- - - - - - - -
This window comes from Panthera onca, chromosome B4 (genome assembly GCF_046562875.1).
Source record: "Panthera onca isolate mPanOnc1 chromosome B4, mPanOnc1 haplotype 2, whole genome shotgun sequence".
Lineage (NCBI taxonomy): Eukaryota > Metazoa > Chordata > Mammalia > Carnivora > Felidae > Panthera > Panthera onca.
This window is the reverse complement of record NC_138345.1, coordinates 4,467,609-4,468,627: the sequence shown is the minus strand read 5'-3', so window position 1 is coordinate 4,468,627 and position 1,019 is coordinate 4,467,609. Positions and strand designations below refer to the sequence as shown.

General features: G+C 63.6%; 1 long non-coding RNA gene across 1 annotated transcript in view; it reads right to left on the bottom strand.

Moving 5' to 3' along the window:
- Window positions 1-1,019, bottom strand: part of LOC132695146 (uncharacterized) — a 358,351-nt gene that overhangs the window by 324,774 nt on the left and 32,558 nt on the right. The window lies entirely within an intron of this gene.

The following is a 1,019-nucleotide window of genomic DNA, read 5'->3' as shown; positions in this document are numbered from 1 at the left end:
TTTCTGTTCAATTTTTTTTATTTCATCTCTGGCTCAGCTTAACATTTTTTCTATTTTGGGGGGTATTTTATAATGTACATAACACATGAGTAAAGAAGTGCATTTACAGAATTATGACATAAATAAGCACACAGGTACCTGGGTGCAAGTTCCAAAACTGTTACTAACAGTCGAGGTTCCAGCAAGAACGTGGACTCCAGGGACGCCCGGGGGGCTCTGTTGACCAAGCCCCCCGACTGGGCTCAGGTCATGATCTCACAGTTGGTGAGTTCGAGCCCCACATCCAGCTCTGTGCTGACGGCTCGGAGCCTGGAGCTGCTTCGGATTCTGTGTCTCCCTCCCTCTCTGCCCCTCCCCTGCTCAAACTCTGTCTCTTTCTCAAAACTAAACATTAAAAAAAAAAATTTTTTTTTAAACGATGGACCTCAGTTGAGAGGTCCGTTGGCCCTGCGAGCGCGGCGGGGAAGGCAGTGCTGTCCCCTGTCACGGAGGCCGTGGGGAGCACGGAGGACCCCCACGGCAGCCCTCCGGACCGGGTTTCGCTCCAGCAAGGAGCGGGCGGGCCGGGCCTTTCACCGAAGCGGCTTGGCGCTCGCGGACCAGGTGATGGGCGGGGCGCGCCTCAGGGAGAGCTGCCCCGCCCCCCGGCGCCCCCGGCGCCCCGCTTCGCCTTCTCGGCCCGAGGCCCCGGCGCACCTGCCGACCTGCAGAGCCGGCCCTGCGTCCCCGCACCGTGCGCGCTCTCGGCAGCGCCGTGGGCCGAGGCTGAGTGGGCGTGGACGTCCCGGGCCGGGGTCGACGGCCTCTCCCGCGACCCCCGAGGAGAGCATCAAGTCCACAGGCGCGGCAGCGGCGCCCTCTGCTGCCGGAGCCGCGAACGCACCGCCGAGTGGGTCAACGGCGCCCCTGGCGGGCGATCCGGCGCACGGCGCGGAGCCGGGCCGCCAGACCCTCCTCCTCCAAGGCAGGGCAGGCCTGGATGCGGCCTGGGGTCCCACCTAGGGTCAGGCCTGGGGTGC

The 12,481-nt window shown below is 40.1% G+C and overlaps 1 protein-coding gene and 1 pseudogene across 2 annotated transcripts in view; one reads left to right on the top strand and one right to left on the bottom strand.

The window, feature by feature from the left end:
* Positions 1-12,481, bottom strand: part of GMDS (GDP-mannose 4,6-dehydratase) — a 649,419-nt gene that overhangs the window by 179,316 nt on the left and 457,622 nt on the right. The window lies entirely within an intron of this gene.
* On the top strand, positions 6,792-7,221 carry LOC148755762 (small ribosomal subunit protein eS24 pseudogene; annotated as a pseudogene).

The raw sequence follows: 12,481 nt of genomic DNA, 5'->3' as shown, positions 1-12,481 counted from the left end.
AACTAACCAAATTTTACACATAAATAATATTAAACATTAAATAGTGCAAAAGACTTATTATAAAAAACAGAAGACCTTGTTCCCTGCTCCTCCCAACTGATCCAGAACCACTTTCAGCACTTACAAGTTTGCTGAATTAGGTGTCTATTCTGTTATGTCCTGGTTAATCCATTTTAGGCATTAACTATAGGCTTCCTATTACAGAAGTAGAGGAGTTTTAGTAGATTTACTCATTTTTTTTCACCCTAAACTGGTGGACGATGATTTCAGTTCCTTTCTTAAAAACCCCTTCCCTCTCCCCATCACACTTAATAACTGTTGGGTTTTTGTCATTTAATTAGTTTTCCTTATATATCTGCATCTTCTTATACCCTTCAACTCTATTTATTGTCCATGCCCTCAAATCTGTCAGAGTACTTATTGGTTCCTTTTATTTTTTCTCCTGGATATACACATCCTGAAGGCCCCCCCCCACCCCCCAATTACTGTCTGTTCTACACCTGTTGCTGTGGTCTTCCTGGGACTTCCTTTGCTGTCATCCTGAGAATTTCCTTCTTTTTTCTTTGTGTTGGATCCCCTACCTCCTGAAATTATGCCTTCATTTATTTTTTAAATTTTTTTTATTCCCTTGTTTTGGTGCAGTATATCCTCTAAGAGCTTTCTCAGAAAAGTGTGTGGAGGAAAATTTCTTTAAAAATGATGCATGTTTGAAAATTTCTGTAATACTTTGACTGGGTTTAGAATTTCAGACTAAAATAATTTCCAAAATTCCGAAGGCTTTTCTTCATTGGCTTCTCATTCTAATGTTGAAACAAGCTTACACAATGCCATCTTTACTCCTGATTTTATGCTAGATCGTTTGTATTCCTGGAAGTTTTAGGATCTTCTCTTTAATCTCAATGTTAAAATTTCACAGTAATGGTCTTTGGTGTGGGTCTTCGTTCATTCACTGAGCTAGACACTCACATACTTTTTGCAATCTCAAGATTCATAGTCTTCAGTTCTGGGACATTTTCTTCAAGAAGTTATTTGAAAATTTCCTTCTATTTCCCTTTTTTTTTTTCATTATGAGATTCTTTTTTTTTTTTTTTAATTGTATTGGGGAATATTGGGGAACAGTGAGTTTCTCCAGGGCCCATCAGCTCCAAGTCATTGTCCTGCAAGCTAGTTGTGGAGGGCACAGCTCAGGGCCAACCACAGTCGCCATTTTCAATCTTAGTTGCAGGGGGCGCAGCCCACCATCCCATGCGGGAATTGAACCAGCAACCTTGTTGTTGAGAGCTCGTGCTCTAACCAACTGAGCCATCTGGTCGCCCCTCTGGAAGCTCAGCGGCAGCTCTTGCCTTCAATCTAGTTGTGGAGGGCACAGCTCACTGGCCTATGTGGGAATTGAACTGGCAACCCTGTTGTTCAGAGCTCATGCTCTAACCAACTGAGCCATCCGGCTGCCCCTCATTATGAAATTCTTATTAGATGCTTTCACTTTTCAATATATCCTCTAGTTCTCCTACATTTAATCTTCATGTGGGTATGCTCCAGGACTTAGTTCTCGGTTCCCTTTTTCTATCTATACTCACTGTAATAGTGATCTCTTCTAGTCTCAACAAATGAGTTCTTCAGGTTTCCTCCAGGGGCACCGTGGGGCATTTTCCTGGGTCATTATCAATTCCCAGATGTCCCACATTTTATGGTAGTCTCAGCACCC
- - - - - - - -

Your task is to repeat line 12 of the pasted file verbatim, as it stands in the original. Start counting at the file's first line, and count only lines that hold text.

* Positions 1-12,481, bottom strand: part of GMDS (GDP-mannose 4,6-dehydratase) — a 649,419-nt gene that overhangs the window by 179,316 nt on the left and 457,622 nt on the right. The window lies entirely within an intron of this gene.